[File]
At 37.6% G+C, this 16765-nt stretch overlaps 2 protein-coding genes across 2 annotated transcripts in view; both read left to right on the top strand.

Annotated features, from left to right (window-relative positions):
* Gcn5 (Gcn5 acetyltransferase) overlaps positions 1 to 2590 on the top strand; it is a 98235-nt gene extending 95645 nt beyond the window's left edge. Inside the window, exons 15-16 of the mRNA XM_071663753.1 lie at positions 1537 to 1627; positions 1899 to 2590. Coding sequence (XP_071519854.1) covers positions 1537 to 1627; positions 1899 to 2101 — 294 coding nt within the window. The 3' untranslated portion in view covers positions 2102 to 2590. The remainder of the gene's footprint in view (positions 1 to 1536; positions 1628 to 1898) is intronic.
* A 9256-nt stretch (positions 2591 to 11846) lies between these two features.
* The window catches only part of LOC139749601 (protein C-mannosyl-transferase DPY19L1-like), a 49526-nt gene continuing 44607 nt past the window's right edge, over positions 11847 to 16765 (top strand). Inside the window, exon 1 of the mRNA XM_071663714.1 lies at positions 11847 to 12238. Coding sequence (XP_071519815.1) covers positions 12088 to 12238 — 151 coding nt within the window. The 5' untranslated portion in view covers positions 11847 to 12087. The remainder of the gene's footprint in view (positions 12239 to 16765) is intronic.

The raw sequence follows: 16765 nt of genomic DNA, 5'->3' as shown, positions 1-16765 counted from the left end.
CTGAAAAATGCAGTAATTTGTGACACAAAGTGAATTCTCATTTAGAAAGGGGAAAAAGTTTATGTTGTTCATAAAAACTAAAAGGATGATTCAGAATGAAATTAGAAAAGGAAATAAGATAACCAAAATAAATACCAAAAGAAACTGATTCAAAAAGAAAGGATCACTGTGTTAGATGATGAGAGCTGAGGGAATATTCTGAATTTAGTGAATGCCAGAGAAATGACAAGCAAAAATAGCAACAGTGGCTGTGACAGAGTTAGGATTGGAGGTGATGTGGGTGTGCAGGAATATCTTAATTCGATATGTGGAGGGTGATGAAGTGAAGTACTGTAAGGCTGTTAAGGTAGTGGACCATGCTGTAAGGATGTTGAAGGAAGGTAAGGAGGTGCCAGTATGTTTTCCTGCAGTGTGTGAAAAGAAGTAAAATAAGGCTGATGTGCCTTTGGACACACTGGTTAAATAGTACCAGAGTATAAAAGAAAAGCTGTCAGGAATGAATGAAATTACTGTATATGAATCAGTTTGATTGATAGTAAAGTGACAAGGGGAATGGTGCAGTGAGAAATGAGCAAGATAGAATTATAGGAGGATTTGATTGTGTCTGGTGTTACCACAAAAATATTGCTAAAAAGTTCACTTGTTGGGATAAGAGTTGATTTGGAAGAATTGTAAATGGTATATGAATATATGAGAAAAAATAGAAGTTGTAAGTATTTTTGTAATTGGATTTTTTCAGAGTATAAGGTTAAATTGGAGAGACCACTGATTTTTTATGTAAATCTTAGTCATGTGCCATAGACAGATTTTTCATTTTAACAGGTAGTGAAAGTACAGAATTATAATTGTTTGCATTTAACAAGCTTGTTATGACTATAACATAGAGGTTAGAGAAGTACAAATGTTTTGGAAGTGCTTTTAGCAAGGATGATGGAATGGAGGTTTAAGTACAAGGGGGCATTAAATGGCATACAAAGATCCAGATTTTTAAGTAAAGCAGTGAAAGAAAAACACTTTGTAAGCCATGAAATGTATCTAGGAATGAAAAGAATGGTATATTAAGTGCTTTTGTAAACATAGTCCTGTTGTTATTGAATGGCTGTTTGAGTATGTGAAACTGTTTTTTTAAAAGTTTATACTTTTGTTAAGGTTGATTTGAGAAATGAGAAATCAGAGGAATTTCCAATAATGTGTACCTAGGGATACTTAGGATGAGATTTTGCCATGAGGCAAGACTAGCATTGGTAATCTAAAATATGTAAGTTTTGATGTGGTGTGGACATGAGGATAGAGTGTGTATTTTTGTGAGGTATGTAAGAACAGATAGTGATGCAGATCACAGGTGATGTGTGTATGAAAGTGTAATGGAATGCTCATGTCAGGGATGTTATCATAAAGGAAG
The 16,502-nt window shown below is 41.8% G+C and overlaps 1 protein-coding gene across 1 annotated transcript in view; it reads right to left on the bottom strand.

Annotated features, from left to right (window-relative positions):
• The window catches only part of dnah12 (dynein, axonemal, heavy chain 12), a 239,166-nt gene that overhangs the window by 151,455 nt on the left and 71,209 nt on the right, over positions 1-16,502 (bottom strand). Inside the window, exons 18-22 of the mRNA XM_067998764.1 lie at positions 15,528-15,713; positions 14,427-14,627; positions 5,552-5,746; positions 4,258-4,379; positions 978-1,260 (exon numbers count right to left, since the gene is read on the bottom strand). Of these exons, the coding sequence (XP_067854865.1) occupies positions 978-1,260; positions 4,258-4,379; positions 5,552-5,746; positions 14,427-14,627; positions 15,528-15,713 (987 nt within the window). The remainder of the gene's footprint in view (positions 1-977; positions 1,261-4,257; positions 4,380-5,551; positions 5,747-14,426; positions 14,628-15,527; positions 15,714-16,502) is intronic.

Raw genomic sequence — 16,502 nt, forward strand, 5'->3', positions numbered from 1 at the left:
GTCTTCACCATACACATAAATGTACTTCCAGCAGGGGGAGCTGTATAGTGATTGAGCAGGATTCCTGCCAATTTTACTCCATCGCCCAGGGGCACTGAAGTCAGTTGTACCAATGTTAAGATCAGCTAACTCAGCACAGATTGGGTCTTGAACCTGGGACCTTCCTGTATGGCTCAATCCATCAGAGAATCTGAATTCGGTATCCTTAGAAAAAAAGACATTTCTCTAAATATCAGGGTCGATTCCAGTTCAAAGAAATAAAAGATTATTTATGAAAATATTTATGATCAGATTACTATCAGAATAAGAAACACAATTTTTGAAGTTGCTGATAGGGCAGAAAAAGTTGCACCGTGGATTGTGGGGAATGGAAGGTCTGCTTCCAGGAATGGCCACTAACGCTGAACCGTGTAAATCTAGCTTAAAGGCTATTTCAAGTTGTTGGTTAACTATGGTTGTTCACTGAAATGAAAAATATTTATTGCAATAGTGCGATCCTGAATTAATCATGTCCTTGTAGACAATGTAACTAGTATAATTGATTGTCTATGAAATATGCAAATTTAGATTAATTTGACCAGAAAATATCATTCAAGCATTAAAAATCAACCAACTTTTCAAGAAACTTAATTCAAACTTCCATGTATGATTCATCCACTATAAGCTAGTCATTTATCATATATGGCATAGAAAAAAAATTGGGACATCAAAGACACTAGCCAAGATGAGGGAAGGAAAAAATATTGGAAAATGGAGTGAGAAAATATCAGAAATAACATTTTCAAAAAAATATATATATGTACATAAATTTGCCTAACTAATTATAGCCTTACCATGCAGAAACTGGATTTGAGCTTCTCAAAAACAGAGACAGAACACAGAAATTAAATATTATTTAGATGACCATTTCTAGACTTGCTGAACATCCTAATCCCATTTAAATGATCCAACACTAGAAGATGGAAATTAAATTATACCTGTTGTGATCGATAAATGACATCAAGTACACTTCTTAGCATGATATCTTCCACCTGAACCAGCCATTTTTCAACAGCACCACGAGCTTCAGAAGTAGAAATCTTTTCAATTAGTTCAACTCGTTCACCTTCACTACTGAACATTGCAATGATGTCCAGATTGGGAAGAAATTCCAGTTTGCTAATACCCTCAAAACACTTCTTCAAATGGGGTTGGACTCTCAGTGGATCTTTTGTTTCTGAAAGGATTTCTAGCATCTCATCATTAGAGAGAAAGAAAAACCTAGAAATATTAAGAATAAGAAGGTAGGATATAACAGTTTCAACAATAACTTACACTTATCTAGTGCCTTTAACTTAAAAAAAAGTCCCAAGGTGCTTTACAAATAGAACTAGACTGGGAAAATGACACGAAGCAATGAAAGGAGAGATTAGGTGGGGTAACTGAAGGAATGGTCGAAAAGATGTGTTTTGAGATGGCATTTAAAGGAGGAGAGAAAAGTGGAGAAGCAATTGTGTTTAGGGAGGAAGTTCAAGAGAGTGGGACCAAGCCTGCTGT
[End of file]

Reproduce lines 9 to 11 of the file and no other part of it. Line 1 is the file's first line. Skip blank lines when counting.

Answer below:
Annotated features, from left to right (window-relative positions):
• The window catches only part of dnah12 (dynein, axonemal, heavy chain 12), a 239,166-nt gene that overhangs the window by 151,455 nt on the left and 71,209 nt on the right, over positions 1-16,502 (bottom strand). Inside the window, exons 18-22 of the mRNA XM_067998764.1 lie at positions 15,528-15,713; positions 14,427-14,627; positions 5,552-5,746; positions 4,258-4,379; positions 978-1,260 (exon numbers count right to left, since the gene is read on the bottom strand). Of these exons, the coding sequence (XP_067854865.1) occupies positions 978-1,260; positions 4,258-4,379; positions 5,552-5,746; positions 14,427-14,627; positions 15,528-15,713 (987 nt within the window). The remainder of the gene's footprint in view (positions 1-977; positions 1,261-4,257; positions 4,380-5,551; positions 5,747-14,426; positions 14,628-15,527; positions 15,714-16,502) is intronic.

Raw genomic sequence — 16,502 nt, forward strand, 5'->3', positions numbered from 1 at the left: